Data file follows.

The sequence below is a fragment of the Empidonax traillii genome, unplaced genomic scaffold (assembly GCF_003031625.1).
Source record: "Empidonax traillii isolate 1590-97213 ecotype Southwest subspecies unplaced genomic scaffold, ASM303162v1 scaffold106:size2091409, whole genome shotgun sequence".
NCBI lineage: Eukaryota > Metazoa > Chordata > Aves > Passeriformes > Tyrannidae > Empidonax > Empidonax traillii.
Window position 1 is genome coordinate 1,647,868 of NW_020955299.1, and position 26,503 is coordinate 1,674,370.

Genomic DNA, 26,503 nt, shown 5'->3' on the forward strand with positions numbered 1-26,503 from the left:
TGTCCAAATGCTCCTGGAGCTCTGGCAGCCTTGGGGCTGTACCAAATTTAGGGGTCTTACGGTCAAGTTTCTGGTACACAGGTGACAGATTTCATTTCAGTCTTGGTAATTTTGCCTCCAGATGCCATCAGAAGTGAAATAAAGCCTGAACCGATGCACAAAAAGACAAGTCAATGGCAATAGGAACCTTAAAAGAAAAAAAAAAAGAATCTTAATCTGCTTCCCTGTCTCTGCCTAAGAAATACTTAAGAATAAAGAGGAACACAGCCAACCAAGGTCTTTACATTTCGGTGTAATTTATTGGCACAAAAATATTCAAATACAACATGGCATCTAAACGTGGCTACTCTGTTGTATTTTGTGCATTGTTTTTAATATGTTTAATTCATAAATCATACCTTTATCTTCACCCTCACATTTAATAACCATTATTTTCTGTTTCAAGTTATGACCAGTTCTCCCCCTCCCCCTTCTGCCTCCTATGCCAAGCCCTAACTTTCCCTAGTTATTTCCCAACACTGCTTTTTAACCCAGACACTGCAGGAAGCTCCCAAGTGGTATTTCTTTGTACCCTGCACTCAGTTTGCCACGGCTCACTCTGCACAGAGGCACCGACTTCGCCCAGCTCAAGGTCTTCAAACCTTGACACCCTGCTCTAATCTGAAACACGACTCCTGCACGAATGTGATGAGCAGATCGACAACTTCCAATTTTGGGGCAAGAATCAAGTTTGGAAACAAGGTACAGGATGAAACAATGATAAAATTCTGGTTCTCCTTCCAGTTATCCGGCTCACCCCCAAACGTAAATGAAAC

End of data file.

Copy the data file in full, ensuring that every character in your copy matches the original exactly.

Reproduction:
The sequence below is a fragment of the Empidonax traillii genome, unplaced genomic scaffold (assembly GCF_003031625.1).
Source record: "Empidonax traillii isolate 1590-97213 ecotype Southwest subspecies unplaced genomic scaffold, ASM303162v1 scaffold106:size2091409, whole genome shotgun sequence".
NCBI lineage: Eukaryota > Metazoa > Chordata > Aves > Passeriformes > Tyrannidae > Empidonax > Empidonax traillii.
Window position 1 is genome coordinate 1,647,868 of NW_020955299.1, and position 26,503 is coordinate 1,674,370.

Genomic DNA, 26,503 nt, shown 5'->3' on the forward strand with positions numbered 1-26,503 from the left:
TGTCCAAATGCTCCTGGAGCTCTGGCAGCCTTGGGGCTGTACCAAATTTAGGGGTCTTACGGTCAAGTTTCTGGTACACAGGTGACAGATTTCATTTCAGTCTTGGTAATTTTGCCTCCAGATGCCATCAGAAGTGAAATAAAGCCTGAACCGATGCACAAAAAGACAAGTCAATGGCAATAGGAACCTTAAAAGAAAAAAAAAAAGAATCTTAATCTGCTTCCCTGTCTCTGCCTAAGAAATACTTAAGAATAAAGAGGAACACAGCCAACCAAGGTCTTTACATTTCGGTGTAATTTATTGGCACAAAAATATTCAAATACAACATGGCATCTAAACGTGGCTACTCTGTTGTATTTTGTGCATTGTTTTTAATATGTTTAATTCATAAATCATACCTTTATCTTCACCCTCACATTTAATAACCATTATTTTCTGTTTCAAGTTATGACCAGTTCTCCCCCTCCCCCTTCTGCCTCCTATGCCAAGCCCTAACTTTCCCTAGTTATTTCCCAACACTGCTTTTTAACCCAGACACTGCAGGAAGCTCCCAAGTGGTATTTCTTTGTACCCTGCACTCAGTTTGCCACGGCTCACTCTGCACAGAGGCACCGACTTCGCCCAGCTCAAGGTCTTCAAACCTTGACACCCTGCTCTAATCTGAAACACGACTCCTGCACGAATGTGATGAGCAGATCGACAACTTCCAATTTTGGGGCAAGAATCAAGTTTGGAAACAAGGTACAGGATGAAACAATGATAAAATTCTGGTTCTCCTTCCAGTTATCCGGCTCACCCCCAAACGTAAATGAAAC